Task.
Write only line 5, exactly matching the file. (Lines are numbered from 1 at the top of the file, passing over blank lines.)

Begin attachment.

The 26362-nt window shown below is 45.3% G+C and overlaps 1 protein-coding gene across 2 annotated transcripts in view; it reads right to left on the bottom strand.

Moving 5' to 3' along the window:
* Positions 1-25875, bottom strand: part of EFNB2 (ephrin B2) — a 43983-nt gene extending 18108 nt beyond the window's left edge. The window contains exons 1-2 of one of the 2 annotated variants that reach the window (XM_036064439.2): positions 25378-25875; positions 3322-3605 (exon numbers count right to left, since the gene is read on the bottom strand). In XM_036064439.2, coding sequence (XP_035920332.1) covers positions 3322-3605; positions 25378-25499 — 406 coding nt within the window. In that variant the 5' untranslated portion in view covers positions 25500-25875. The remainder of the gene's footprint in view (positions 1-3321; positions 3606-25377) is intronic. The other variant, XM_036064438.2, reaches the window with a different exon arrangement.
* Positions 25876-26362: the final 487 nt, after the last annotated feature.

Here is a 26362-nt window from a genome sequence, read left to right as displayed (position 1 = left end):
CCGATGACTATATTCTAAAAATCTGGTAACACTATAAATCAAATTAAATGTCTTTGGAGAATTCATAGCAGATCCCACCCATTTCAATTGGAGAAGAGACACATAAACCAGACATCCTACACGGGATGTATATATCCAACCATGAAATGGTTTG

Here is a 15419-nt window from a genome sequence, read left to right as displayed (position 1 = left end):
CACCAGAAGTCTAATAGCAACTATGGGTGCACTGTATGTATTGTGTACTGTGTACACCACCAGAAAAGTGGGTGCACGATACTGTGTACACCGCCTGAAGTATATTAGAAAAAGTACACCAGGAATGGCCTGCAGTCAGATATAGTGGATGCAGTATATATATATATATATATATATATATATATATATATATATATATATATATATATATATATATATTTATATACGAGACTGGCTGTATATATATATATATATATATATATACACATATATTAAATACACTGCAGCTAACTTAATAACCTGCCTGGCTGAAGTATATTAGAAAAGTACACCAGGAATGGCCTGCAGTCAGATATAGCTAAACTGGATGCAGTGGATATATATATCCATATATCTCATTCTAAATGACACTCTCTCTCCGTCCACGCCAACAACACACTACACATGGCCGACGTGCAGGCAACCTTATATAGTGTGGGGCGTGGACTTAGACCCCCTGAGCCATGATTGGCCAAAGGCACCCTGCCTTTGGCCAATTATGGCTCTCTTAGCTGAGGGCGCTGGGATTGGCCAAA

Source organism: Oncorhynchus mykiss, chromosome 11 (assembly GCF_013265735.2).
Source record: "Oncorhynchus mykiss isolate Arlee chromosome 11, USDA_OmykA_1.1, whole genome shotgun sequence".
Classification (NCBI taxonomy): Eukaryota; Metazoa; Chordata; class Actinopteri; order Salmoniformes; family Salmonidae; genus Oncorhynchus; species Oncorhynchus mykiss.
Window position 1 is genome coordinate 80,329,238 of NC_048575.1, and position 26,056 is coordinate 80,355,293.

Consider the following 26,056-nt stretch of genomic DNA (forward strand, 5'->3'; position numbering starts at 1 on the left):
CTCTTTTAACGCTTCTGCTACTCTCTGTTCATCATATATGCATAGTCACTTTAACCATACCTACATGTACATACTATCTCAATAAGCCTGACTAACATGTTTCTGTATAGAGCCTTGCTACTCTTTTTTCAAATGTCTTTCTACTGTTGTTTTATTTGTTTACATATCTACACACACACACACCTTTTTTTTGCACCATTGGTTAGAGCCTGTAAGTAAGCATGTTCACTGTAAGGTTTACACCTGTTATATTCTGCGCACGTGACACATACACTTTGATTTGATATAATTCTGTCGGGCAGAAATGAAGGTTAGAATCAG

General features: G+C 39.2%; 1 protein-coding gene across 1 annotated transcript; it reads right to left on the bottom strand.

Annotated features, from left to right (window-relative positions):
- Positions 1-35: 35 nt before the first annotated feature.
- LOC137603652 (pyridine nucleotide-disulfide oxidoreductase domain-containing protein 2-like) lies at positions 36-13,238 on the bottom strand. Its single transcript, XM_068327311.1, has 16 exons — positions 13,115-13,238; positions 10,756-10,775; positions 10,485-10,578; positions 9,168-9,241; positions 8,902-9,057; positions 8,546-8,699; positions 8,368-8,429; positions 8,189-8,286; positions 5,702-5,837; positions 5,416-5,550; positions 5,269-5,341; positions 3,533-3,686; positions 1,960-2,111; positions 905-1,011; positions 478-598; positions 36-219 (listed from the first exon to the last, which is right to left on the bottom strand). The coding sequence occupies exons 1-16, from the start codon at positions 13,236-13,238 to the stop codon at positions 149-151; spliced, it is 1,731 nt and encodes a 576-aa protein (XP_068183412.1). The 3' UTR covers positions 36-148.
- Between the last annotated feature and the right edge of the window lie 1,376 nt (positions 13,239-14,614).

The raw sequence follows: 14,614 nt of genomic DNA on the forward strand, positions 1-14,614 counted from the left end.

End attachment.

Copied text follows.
Here is a 26362-nt window from a genome sequence, read left to right as displayed (position 1 = left end):